David’s friendship with Son of King Saul and friend of David More results in Jonathan symbolically granting Second king of Israel, David united the northern and southern kingdoms. More the right of succession.
Much of David’s success can be attributed to his charismatic charm. People simply liked him. While The first king of Israel More was handsome, tall, and a prodigious warrior, yet essentially not liked by those around him, David seems to have won over all with whom he came in contact. This is especially true of Saul’s son, Jonathan, the heir apparent to the throne, who pledges his undying love to David.
Recently, this classic tale of friendship has been interpreted as a same-sex relationship between David and Jonathan. The primary evidence for such readings interprets Jonathan’s “love” (Hebrew root: ahev) for David as homosexual (see 1 The judge who anointed the first two kings of Israel More 20:17; 2 Samuel 1:26). But other alleged homoerotic passages (such as Genesis 19:5 or Judges 19:22) employ the verb yada (“to know”) not ahev. Ahev does suggest strong affection in the Bible; it does not seem to unambiguously imply affection for a member of one’s own gender. For example, Saul is said to “love” (ahev) David, as well (1 Samuel 16:21).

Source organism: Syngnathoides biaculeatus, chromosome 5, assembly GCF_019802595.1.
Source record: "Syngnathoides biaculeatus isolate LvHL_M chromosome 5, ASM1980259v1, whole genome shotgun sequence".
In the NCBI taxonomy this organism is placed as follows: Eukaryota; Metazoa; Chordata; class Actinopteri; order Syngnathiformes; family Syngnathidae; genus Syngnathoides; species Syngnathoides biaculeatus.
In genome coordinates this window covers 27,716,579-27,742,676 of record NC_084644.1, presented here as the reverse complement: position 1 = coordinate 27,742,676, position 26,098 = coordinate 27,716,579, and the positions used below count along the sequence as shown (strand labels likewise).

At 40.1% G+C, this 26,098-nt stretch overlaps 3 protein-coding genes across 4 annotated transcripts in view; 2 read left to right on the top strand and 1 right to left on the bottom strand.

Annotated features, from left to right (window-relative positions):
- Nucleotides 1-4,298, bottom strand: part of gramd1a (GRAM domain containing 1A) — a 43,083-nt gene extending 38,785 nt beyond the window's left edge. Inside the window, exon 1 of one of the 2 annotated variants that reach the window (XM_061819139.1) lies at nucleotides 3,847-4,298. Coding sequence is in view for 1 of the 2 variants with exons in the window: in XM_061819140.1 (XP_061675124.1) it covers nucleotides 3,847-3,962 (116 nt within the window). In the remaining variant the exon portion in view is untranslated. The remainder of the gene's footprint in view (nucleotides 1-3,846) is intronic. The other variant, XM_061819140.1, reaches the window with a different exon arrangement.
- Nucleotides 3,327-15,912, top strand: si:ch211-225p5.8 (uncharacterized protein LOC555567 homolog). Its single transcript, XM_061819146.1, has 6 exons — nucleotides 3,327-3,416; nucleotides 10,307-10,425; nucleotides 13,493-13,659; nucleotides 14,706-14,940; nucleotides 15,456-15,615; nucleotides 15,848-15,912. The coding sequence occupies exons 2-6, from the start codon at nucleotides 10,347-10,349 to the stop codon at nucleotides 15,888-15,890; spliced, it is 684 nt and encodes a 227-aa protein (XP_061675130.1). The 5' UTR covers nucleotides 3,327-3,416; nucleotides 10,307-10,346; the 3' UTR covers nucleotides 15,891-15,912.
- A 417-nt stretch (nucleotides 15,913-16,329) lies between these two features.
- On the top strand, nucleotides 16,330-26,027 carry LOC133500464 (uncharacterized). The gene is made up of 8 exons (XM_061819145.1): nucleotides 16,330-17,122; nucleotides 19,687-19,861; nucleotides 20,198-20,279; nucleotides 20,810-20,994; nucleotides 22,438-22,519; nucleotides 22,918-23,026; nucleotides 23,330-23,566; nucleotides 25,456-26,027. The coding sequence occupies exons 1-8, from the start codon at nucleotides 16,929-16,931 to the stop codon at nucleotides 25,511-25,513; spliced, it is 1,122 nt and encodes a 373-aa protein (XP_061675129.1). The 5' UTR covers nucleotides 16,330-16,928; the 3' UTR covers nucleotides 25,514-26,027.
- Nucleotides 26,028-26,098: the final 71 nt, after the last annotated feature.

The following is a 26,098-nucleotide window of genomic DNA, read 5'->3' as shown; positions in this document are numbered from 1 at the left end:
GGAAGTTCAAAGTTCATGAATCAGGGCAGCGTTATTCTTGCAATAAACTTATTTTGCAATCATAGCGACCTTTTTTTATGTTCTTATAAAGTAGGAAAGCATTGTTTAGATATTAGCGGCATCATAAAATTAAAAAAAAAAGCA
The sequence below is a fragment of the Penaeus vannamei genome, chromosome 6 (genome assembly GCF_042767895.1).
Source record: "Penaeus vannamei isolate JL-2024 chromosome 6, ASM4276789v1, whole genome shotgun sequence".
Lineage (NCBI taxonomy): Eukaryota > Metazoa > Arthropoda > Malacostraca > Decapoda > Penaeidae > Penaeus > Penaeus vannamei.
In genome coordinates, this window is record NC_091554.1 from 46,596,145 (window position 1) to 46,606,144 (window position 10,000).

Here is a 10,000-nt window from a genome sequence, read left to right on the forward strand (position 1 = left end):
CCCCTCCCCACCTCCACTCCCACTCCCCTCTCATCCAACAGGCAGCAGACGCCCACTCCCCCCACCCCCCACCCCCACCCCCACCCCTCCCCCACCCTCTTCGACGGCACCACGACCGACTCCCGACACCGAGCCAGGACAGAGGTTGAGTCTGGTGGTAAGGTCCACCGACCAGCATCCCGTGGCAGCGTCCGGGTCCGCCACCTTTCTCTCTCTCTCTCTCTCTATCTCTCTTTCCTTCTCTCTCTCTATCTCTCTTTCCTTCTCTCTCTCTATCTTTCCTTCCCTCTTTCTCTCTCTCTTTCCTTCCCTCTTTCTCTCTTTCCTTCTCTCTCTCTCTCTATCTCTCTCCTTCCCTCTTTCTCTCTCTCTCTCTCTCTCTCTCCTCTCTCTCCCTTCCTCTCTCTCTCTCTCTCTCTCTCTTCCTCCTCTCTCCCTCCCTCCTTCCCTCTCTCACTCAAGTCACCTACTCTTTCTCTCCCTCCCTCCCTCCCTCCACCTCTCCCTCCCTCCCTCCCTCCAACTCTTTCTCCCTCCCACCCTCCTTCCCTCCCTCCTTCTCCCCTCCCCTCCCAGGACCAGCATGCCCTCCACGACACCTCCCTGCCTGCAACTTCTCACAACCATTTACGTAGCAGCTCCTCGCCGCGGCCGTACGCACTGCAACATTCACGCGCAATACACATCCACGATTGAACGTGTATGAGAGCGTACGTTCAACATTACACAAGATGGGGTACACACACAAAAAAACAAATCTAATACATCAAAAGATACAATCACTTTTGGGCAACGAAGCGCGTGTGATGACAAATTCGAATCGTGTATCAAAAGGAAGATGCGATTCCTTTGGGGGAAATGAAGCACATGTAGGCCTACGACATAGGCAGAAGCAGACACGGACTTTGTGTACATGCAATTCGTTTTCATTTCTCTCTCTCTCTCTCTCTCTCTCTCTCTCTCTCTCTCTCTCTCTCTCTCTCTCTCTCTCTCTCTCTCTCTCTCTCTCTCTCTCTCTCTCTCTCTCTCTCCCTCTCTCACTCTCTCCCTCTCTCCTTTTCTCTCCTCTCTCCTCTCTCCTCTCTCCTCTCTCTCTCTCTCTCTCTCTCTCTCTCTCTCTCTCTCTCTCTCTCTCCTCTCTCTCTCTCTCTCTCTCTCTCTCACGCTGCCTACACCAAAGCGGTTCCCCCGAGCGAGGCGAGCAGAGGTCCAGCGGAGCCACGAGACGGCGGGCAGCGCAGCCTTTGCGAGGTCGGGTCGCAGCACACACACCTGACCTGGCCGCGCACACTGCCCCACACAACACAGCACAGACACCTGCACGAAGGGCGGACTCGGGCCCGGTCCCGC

Closer to the mark are those interpretations that see political overtones to the charged word “love.” Thus, Jonathan’s love for David points to his loyalty and devotion. This covenantal aspect of the relationship is further indicated by the appearance of “covenant” (berit) in verse 3. David’s covenantal relationship with King King of Tyre who provided materials for Solomon's Temple More of Tyre will also be described as “love” (same Hebrew root) in 1 Kings 5:1.
The greater importance of this passage lies in the heir apparent renouncing his right to the throne by placing his royal robes upon David (v. 4); an auspicious act that Jonathan will reaffirm in their last meeting (23:16-18). David’s earlier refusal to wear Saul’s armor means he will not usurp the throne (17:38-39).